That’s made more interesting by the fact that OnePlus — and by extension, Lau — have made almost startlingly big steps forward in recent months. With the launch of the OnePlus 6T, the upstart hardware maker landed its first US carrier deal with T-Mobile, gained a crucial certification from Verizon, finagled a deal to become the first smartphone maker to produce a Snapdragon 855-based phone and partnered with UK carrier EE to launch the first 5G phone in Europe next year.

Just like that, OnePlus isn’t just a company that makes cheap flagship phones — these announcements give it a level of clout it never had before. As far as Lau is concerned, though, the impact on the team and its underlying priorities has essentially been nil.

“First and foremost, we’re centered on getting the product right and focusing on our users,” Lau said, before adding that the company would continue its flagship-only focus. As it happens, “getting the product right” has some very specific connotations inside OnePlus — Lau pledged that the future 5G OnePlus phone would feature a design that was as sleek as existing devices like the 6T, mostly because the company didn’t want to alienate its long-time fans.

Of course, that’s not to say Lau will necessarily stick to business as usual while navigating the company into these new waters. He’s fascinated by the idea that these devices are becoming “smarter,” and with that boost in intelligence comes a potentially game-changing shift in how we actually interact with our phones.

“You should be able to feel that you can use [your phone] in a traditional sense less,” he said. “The device should be capable of doing more things for you their behalf without needing to necessarily interact with it.” That process of heightening a device’s intelligence comes as a result of persistent, high-speed 5G data connections and the hardware-level machine learning improvements found in the Snapdragon 855, and Lau said that a more pronounced focus on AI was the “larger direction” OnePlus was moving in.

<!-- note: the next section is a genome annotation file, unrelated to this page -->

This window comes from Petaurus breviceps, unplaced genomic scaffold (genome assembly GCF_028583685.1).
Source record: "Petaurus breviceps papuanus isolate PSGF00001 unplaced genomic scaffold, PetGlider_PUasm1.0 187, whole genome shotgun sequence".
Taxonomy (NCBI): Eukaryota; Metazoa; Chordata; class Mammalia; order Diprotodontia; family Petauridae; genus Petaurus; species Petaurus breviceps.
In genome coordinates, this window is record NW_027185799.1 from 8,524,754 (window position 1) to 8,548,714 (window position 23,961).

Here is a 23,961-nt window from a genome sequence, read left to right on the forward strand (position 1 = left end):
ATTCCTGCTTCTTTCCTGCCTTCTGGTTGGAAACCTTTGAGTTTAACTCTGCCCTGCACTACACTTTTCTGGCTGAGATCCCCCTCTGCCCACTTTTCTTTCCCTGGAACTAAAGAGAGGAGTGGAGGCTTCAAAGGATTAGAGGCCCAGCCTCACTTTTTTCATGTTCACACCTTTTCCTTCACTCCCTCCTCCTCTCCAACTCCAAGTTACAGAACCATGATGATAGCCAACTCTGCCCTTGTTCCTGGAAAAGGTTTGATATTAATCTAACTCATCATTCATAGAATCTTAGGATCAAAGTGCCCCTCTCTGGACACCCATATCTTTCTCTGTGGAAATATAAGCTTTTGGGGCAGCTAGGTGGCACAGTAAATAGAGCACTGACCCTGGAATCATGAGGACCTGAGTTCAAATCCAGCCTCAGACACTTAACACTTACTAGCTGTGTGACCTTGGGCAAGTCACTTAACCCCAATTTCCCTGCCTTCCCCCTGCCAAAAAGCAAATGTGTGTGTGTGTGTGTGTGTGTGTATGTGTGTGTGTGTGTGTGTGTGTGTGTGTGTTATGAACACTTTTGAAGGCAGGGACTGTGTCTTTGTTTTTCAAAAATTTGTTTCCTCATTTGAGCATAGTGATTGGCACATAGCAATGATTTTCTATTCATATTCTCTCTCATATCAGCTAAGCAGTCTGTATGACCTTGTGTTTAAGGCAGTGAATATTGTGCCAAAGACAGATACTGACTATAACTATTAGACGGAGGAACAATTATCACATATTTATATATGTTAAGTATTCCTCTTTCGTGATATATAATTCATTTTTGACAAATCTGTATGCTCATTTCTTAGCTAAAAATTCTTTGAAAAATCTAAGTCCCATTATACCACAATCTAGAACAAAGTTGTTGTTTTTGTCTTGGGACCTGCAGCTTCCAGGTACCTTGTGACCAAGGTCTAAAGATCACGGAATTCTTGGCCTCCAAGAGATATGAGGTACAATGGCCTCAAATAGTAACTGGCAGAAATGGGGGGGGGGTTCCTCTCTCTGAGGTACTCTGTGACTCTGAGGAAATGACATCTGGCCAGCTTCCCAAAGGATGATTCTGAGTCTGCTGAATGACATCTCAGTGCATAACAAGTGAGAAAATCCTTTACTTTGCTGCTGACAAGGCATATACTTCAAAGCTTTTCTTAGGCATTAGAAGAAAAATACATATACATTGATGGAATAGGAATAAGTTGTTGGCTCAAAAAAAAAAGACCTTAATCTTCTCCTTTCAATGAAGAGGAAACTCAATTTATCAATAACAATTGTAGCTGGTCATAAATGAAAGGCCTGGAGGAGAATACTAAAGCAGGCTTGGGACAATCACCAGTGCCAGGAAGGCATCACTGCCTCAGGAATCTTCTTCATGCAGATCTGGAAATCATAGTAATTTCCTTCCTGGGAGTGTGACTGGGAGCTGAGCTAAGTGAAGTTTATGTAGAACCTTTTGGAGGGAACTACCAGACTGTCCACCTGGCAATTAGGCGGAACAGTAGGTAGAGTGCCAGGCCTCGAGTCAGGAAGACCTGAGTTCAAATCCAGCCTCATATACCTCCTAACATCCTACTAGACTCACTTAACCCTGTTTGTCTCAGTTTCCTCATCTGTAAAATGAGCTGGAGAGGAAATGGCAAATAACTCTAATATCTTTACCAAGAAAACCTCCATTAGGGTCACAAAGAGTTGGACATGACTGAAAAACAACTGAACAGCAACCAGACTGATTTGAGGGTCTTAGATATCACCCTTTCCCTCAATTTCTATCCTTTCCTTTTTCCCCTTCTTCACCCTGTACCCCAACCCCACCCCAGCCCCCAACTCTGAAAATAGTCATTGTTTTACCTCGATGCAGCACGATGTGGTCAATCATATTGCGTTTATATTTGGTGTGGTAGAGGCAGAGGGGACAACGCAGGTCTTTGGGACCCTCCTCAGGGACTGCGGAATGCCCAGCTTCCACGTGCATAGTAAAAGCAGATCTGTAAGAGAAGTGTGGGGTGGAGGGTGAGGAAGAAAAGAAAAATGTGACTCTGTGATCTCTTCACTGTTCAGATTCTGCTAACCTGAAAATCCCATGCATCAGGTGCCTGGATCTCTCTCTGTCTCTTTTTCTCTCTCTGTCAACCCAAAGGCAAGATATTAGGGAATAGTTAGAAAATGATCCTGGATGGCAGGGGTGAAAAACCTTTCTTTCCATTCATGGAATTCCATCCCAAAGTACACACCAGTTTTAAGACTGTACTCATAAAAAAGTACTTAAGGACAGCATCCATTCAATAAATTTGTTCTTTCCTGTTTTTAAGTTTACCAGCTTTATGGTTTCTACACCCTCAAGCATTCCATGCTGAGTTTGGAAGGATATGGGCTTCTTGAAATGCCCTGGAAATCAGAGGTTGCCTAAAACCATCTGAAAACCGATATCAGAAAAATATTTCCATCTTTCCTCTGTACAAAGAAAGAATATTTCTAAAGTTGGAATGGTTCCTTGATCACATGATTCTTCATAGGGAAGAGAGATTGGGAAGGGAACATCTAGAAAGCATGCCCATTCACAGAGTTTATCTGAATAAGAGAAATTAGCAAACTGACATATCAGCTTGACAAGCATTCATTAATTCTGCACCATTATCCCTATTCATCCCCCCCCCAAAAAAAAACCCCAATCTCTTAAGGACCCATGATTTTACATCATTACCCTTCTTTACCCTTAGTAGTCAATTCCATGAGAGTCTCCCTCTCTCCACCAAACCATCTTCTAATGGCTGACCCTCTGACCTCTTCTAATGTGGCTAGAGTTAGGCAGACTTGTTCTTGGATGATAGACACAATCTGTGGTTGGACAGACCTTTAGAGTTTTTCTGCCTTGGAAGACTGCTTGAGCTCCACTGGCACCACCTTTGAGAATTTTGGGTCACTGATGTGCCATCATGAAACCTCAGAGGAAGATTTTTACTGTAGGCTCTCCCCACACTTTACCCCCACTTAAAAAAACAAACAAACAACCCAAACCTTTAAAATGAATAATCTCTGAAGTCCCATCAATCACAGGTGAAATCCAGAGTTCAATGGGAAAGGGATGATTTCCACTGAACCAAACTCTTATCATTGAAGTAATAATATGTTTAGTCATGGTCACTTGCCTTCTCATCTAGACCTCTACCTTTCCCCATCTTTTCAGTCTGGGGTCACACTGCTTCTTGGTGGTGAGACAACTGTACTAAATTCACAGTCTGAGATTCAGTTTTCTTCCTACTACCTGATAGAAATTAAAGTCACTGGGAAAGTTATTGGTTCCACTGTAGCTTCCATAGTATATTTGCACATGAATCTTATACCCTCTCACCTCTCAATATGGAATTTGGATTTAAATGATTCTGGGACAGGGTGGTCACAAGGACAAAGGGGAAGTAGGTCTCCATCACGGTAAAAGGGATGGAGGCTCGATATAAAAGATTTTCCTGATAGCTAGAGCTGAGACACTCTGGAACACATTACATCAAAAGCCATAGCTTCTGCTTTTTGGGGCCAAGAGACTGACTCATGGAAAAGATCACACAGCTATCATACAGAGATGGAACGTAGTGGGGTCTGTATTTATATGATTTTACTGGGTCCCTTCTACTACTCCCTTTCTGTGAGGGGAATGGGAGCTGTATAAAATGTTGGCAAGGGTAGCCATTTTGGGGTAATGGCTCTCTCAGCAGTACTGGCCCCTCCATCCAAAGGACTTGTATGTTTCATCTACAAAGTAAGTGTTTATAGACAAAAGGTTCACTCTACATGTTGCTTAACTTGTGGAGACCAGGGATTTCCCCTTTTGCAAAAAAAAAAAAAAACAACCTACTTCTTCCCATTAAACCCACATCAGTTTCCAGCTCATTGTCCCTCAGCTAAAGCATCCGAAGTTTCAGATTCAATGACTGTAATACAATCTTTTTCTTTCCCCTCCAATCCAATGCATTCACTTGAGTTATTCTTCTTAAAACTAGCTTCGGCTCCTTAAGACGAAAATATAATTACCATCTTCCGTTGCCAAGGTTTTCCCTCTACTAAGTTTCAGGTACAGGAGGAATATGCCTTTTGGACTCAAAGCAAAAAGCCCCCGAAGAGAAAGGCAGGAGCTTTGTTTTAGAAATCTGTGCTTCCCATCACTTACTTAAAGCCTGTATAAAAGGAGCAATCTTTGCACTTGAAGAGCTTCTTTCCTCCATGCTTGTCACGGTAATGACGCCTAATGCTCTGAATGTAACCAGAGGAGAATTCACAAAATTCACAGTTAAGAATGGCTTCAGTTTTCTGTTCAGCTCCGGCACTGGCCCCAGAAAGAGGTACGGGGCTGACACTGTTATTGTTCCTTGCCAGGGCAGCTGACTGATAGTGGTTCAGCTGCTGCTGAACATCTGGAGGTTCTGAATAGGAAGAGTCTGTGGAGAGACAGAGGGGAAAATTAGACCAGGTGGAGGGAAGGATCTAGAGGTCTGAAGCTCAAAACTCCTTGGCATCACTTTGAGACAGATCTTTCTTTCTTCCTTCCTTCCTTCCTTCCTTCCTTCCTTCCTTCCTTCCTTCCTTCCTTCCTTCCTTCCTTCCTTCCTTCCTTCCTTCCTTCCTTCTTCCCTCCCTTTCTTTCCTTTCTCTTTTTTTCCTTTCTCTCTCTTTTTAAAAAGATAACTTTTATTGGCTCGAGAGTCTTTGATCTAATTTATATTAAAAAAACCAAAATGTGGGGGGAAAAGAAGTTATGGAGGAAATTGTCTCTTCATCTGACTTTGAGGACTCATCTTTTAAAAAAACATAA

While OnePlus has largely stuck to an understandable formula since launch — sell high-end components for a mid-range price — the company seems to be on the verge of even greater performance. Not bad for a company that only released its first phone four years ago. And thankfully, we won’t have to wait too long to take the world’s first Snapdragon 855 phone out for a spin.

Publicly, Lau has said that the company is broadly targeting the first half of 2019 for an official launch. That said, when asked whether OnePlus would push out its 5G phone around Mobile World Congress, Lau and his translator said that the time period I was guessed was “close to on-point.

Further, there are some interesting updates on electronics and technological products which are briefed in BESTSATNAV.


World’s First Snapdragon 855 Phone To be Released

OnePlus 5G Phone under $1000